Wednesday, the drive to BWI airport was slowed by one accident. The Web site said my flight was delayed but could still leave on time. So, I still had to get there ahead of the scheduled take off of 9:55 a.m. ET.

Well, my plane was sitting on a runway in icy Hartford, Conn. After a 4 ½ hour wait, it made it to Baltimore. Once we hit cruising altitude, everything was fine on the five-hour flight. Touchdown temperature was 73 degrees!

I’m staying at the Rio All Suite Hotel & Casino. The little notepad here on the desk states “Exotic. Uninhibited. Fun.”

I did see some “fun” on the casino floor. The Rio has five free shows daily. Dancers take the main stage while smaller “stages” hang from the ceiling, moving on a track throughout the casino.

Las Vegas
I’m not here as a show reviewer, but let me just say I could see why theses dancers are performing for free.

A few Chippendale dancers then arrived for photo ops. I passed on the Kodak Moment (have digital cameras and phones made that term obsolete?).

The Rio's VooDoo Lounge is on the 51st floor and has a great view of the city.

Glass Week kicks off today at 7 a.m. PT. Happy Valentine's Day.

At least my commute shouldn’t be bad. Unless the elevators aren’t working. I'm on the 14th floor.
Wednesday, February 13, 2008
By Jenni Chase, editor, AutoGlass magazine

During the Feb. 12 “Green Is Good” panel discussion at the 2008 National Auto Glass Conference in Tucson, GlasWeld President Mike Boyle threw out an interesting statistic: Nine out of 10 people admit telling “green” lies in an effort to appear more environmentally responsible. The reason: People want to be green, but either don’t understand the issues or don’t know where to start.
Going green can be an intimidating prospect. I mean, how many windshields can you transport in a Toyota Prius? Yet, just because you can’t replace your fleet of mobile vans with hybrid vehicles doesn’t mean you can’t positively affect our environment. Some simple suggestions from the panel:
• Put battery chargers on a timer so they don’t drain electricity 24 hours a day.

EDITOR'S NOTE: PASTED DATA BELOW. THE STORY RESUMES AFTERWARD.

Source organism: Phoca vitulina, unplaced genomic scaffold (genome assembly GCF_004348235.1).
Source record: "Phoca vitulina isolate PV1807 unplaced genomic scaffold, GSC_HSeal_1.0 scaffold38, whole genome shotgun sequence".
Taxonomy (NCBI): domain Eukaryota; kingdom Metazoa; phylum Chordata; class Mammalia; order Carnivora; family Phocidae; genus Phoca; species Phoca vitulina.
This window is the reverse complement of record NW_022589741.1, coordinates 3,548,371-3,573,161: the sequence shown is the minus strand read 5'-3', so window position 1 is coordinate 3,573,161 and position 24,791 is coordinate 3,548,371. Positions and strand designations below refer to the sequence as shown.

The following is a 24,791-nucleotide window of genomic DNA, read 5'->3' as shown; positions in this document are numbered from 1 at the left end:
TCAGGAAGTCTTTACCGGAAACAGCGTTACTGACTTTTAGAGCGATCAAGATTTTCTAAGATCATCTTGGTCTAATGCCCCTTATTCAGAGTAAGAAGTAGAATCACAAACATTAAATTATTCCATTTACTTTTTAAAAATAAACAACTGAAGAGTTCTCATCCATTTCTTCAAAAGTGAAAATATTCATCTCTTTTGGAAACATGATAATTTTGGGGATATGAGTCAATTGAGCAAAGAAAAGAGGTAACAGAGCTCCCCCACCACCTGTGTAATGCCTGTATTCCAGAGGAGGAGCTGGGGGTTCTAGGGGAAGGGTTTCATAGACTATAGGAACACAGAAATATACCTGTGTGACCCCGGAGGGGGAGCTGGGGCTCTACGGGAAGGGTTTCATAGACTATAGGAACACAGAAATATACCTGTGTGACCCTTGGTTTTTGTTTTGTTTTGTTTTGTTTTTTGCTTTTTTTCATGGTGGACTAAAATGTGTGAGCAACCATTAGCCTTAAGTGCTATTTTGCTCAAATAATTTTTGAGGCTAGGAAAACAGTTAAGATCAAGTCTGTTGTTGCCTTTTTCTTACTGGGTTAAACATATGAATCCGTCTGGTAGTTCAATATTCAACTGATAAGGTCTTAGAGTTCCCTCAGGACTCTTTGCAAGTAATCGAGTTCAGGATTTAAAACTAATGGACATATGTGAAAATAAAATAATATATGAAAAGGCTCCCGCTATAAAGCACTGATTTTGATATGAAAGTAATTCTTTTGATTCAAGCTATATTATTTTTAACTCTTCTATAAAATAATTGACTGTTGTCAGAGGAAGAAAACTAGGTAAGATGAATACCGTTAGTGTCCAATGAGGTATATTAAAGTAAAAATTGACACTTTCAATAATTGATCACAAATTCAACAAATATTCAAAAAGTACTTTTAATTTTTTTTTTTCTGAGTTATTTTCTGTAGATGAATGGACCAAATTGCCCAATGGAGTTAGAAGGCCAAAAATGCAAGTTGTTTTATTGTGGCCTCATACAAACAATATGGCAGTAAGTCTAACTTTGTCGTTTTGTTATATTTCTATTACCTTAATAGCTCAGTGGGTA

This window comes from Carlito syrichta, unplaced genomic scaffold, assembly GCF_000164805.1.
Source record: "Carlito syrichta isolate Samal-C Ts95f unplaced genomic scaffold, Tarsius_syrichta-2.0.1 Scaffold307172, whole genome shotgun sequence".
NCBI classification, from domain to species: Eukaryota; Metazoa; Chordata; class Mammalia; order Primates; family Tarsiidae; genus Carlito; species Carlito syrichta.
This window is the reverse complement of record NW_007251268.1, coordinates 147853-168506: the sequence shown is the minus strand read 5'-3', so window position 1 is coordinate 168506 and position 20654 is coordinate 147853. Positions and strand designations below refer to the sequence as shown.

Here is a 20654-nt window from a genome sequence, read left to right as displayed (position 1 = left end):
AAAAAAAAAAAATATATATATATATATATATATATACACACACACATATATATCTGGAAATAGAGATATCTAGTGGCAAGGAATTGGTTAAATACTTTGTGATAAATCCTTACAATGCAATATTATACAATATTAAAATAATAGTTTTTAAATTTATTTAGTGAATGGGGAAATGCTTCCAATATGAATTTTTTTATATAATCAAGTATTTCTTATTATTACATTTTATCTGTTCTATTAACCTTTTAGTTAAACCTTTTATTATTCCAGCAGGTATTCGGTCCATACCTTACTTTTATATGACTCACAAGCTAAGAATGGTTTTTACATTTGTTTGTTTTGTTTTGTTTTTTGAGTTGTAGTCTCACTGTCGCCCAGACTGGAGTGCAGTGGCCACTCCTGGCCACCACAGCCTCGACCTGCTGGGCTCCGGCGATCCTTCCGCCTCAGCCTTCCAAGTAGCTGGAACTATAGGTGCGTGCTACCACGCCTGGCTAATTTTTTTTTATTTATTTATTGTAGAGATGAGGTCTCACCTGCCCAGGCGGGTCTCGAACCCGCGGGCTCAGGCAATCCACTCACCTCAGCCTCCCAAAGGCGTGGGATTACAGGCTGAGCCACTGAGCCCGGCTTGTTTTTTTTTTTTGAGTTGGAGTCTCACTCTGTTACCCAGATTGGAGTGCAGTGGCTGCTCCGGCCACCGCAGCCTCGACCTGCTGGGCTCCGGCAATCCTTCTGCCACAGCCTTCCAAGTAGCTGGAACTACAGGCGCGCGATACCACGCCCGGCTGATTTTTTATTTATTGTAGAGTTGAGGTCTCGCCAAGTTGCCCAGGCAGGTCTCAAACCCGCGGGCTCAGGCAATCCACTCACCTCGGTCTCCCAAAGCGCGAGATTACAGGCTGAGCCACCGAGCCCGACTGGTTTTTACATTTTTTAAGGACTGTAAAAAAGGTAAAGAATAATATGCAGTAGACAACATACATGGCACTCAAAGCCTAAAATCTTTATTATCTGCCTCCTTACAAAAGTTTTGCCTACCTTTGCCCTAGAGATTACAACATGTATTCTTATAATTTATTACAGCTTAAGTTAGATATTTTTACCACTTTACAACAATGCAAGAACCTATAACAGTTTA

• Replace the old soda machine in your lobby with a new, more energy-efficient model.
• Tint your shop windows to cut down on passive solar heat gain and lower air-conditioning usage.
• Use energy-efficient light bulbs.
• Replace the Styrofoam cups of coffee you give to customers with mugs.
• Install a high-quality water filter so employees can drink water from the tap rather than purchasing plastic water bottles.
• Call your local energy provider and ask them to come out and audit your facility. You’d be amazed at the number of simple changes you can make to improve your energy efficiency.
• Talk to your employees. You might be surprised by the number of suggestions they can offer.

I’d like to add one more: Share your experiences. If you’ve made a change at your location that can help others “green” their business, please let us know. E-mail myself or Matt Rumbaugh at
For more information on the National Auto Glass Conference, visit
Tuesday, February 12, 2008
By Jenni Chase, editor, AutoGlass magazine

For years, I’ve secretly dreamt of participating in the National Auto Glass Annual Golf Classic. In fact, it was the inspiration behind many a golf lesson with my extremely patient husband. A zero handicap, he warned me that golf was a game of practice and patience. He didn’t tell me it was also a game of life and death. Let me explain.
When I walked on to the golf course for the first time, toting my brand-new clubs and hot-pink golf balls, I was both nervous and excited. On the 9th hole, I stepped up to the tee, took a big swing, and topped the ball. Rather than soaring through the air, it went skidding across the grass at a high rate of speed before stopping abruptly. Its target: a squirrel crossing the fairway. On bad days, I can’t hit the broad side of a barn, let alone a 2-pound moving target 150 yards away. Yet, that day my golf ball was destined to meet that squirrel. I’ll leave it to your imagination as to the nickname this incident inspired. And no, it’s not “Fuzzy.”
One of these days, my pink golf ball will be among those on the 18th green at the golf classic. Until then, I’ll leave it to the experts. Congratulations to Rodger Pickett, James O’Malley, Kirk Reed and Brian Clayton for placing first in the 2008 National Auto Glass Annual Golf Classic, held Feb. 11 at the Starr Pass Golf Club in Tucson. Sponsored by Equalizer Industries, the tournament kicks off three days of management-level education seminars at the National Auto Glass Conference: A Forum for Auto Glass Executives at the JW Marriott Starr Pass Resort & Spa in that Arizona city. For complete conference coverage, visit
Wednesday, February 6, 2008
—By Katy Devlin, e-newsletter editor

Well, more accurately, "American Idol" contestant Josh Jones loves glass.